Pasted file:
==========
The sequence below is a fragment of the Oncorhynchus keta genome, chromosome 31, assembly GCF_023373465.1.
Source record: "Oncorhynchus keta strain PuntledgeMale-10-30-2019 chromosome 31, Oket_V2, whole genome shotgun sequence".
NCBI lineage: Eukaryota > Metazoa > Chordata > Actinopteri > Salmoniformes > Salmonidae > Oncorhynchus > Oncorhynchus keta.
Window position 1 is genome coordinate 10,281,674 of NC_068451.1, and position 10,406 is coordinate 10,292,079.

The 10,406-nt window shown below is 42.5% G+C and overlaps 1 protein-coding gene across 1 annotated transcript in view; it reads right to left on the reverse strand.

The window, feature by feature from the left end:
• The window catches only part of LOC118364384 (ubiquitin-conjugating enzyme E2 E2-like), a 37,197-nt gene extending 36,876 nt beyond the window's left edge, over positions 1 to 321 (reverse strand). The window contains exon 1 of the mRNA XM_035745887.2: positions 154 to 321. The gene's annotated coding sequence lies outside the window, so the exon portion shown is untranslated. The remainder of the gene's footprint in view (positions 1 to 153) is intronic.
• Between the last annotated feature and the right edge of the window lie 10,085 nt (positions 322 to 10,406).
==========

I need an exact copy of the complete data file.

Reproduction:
The sequence below is a fragment of the Oncorhynchus keta genome, chromosome 31, assembly GCF_023373465.1.
Source record: "Oncorhynchus keta strain PuntledgeMale-10-30-2019 chromosome 31, Oket_V2, whole genome shotgun sequence".
NCBI lineage: Eukaryota > Metazoa > Chordata > Actinopteri > Salmoniformes > Salmonidae > Oncorhynchus > Oncorhynchus keta.
Window position 1 is genome coordinate 10,281,674 of NC_068451.1, and position 10,406 is coordinate 10,292,079.

The 10,406-nt window shown below is 42.5% G+C and overlaps 1 protein-coding gene across 1 annotated transcript in view; it reads right to left on the reverse strand.

The window, feature by feature from the left end:
• The window catches only part of LOC118364384 (ubiquitin-conjugating enzyme E2 E2-like), a 37,197-nt gene extending 36,876 nt beyond the window's left edge, over positions 1 to 321 (reverse strand). The window contains exon 1 of the mRNA XM_035745887.2: positions 154 to 321. The gene's annotated coding sequence lies outside the window, so the exon portion shown is untranslated. The remainder of the gene's footprint in view (positions 1 to 153) is intronic.
• Between the last annotated feature and the right edge of the window lie 10,085 nt (positions 322 to 10,406).